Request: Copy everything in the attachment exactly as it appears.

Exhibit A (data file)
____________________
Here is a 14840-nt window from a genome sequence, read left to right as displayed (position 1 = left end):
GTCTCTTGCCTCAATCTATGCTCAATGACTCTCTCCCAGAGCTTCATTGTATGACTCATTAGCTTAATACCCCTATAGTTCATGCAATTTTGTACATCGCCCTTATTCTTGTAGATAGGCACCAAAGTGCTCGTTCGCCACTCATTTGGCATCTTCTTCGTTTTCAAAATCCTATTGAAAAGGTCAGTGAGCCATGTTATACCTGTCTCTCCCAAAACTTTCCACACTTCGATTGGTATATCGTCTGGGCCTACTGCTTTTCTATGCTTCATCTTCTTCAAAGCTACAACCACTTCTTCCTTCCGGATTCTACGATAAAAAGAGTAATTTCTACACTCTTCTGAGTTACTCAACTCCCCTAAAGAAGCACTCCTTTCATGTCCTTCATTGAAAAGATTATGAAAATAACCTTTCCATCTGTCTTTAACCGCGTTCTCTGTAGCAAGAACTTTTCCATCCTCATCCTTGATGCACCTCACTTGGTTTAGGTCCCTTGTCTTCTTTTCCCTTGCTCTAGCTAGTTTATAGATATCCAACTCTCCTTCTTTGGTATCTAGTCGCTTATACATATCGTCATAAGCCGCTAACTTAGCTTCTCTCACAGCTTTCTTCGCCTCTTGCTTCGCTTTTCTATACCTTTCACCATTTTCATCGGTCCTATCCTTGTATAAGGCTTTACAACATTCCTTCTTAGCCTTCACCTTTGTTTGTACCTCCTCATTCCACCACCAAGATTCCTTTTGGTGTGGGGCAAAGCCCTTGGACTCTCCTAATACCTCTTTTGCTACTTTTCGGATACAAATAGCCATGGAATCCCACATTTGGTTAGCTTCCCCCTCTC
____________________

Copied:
Here is a 14840-nt window from a genome sequence, read left to right as displayed (position 1 = left end):
GTCTCTTGCCTCAATCTATGCTCAATGACTCTCTCCCAGAGCTTCATTGTATGACTCATTAGCTTAATACCCCTATAGTTCATGCAATTTTGTACATCGCCCTTATTCTTGTAGATAGGCACCAAAGTGCTCGTTCGCCACTCATTTGGCATCTTCTTCGTTTTCAAAATCCTATTGAAAAGGTCAGTGAGCCATGTTATACCTGTCTCTCCCAAAACTTTCCACACTTCGATTGGTATATCGTCTGGGCCTACTGCTTTTCTATGCTTCATCTTCTTCAAAGCTACAACCACTTCTTCCTTCCGGATTCTACGATAAAAAGAGTAATTTCTACACTCTTCTGAGTTACTCAACTCCCCTAAAGAAGCACTCCTTTCATGTCCTTCATTGAAAAGATTATGAAAATAACCTTTCCATCTGTCTTTAACCGCGTTCTCTGTAGCAAGAACTTTTCCATCCTCATCCTTGATGCACCTCACTTGGTTTAGGTCCCTTGTCTTCTTTTCCCTTGCTCTAGCTAGTTTATAGATATCCAACTCTCCTTCTTTGGTATCTAGTCGCTTATACATATCGTCATAAGCCGCTAACTTAGCTTCTCTCACAGCTTTCTTCGCCTCTTGCTTCGCTTTTCTATACCTTTCACCATTTTCATCGGTCCTATCCTTGTATAAGGCTTTACAACATTCCTTCTTAGCCTTCACCTTTGTTTGTACCTCCTCATTCCACCACCAAGATTCCTTTTGGTGTGGGGCAAAGCCCTTGGACTCTCCTAATACCTCTTTTGCTACTTTTCGGATACAAATAGCCATGGAATCCCACATTTGGTTAGCTTCCCCCTCTC